Netflix's new limited series Godless is a traditional Western with a relevant twist that allows the show to carve out a special place in the once booming genre. Although the series is ostensibly about the orphan Roy Goode (Jack O'Connell), a young man on the run from Frank Griffin (Jeff Daniels), his outlaw father figure whom he's betrayed in the wake of the latter crossing a moral line, Godless sets itself apart from other Westerns by putting a major storytelling focus on women.
The seven-episode drama from creator and director Scott Frank (Out of Sight) is set in the frontier mining town of La Belle, N.M., where nearly all the men perished in a mining accident two years prior to the start of the series. In the aftermath, La Belle has seen women step into positions of authority, partly as a necessity but also because they finally have the ability to do so. The town is currently run by the fiercely competent and self-confident widow of its former mayor, Mary Agnes McNue (Merritt Wever), who takes to her new role with great fervor while losing none of the compassion that makes her a sympathetic human being. The few men left are either not able to work or serve the town in some other capacity, like Sheriff Bill McNue (Scoot McNairy), the brother of Mary Agnes who's slowly losing his eyesight, and his young and earnest, if not always too bright, deputy Whitey Winn (Thomas Brodie-Sangster).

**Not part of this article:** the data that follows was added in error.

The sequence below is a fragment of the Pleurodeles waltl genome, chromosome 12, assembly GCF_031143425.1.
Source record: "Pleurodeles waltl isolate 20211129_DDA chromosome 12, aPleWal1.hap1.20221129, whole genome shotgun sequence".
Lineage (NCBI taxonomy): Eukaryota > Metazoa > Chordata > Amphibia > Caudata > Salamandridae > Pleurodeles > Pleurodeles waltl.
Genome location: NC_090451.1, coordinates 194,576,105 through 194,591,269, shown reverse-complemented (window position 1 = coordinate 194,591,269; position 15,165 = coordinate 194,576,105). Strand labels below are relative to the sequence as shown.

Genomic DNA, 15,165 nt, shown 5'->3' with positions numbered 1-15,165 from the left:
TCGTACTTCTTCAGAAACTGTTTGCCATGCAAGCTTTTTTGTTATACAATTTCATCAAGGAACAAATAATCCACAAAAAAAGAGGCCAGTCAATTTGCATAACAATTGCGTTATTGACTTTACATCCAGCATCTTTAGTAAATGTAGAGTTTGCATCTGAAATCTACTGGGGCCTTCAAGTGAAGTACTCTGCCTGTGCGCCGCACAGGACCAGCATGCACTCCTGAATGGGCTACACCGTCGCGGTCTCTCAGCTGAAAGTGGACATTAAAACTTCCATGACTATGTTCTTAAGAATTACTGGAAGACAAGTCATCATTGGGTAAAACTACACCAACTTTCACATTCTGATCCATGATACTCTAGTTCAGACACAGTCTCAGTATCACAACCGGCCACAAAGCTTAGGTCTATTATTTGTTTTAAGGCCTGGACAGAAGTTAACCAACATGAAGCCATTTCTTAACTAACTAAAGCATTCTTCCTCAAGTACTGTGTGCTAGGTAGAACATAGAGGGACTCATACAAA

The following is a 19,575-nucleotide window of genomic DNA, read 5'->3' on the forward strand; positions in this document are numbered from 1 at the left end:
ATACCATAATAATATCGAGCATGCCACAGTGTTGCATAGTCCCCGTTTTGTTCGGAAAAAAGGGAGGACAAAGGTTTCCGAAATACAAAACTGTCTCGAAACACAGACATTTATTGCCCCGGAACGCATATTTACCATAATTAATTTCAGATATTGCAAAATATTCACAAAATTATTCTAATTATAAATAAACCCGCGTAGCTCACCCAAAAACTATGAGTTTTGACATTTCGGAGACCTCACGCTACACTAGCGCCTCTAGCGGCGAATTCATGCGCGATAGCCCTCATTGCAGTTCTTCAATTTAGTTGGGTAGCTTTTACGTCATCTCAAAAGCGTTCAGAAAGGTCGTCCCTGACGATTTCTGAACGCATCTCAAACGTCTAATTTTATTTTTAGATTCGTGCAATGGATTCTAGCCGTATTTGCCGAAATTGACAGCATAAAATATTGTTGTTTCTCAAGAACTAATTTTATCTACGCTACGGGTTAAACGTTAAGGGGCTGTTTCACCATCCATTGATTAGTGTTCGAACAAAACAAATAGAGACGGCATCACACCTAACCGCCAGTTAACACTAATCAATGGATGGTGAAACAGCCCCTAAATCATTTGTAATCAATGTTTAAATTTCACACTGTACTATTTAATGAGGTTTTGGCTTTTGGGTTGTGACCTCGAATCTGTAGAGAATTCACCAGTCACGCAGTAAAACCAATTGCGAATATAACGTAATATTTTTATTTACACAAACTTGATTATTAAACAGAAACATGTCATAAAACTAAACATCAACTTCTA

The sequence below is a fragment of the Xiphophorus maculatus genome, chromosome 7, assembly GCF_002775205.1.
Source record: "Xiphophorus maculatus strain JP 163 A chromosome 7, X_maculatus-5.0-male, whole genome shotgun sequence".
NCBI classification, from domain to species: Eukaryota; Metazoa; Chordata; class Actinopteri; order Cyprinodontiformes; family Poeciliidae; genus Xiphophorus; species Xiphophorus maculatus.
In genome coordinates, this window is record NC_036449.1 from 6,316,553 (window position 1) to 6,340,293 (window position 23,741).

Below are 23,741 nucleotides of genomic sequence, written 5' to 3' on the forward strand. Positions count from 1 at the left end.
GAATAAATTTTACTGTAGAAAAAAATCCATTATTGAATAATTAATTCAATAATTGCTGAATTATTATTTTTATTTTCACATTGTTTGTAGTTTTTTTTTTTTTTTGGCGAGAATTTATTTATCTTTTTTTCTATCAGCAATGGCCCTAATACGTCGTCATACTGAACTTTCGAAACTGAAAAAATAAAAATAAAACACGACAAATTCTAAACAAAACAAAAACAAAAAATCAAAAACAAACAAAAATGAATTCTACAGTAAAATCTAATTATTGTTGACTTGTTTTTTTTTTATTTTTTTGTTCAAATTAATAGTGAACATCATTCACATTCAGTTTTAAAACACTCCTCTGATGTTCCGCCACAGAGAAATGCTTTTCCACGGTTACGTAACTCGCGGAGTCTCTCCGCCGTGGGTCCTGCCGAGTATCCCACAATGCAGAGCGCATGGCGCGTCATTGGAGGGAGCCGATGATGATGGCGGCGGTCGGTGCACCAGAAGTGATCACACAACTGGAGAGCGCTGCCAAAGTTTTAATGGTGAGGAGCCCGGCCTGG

While the series features many of the hallmarks of the Western genre -- sweeping, cinematic expanses of open landscapes; a storyline set at a ranch outside town; a persistent sheriff tracking a menacing outlaw; and a climactic final gunfight in the center of town -- they're bent through the lens of the town's unique circumstances. By the end of the series, viewers shouldn't be surprised to find themselves far more invested in the stories of the women of La Belle than the fairly typical outlaws who ride into town.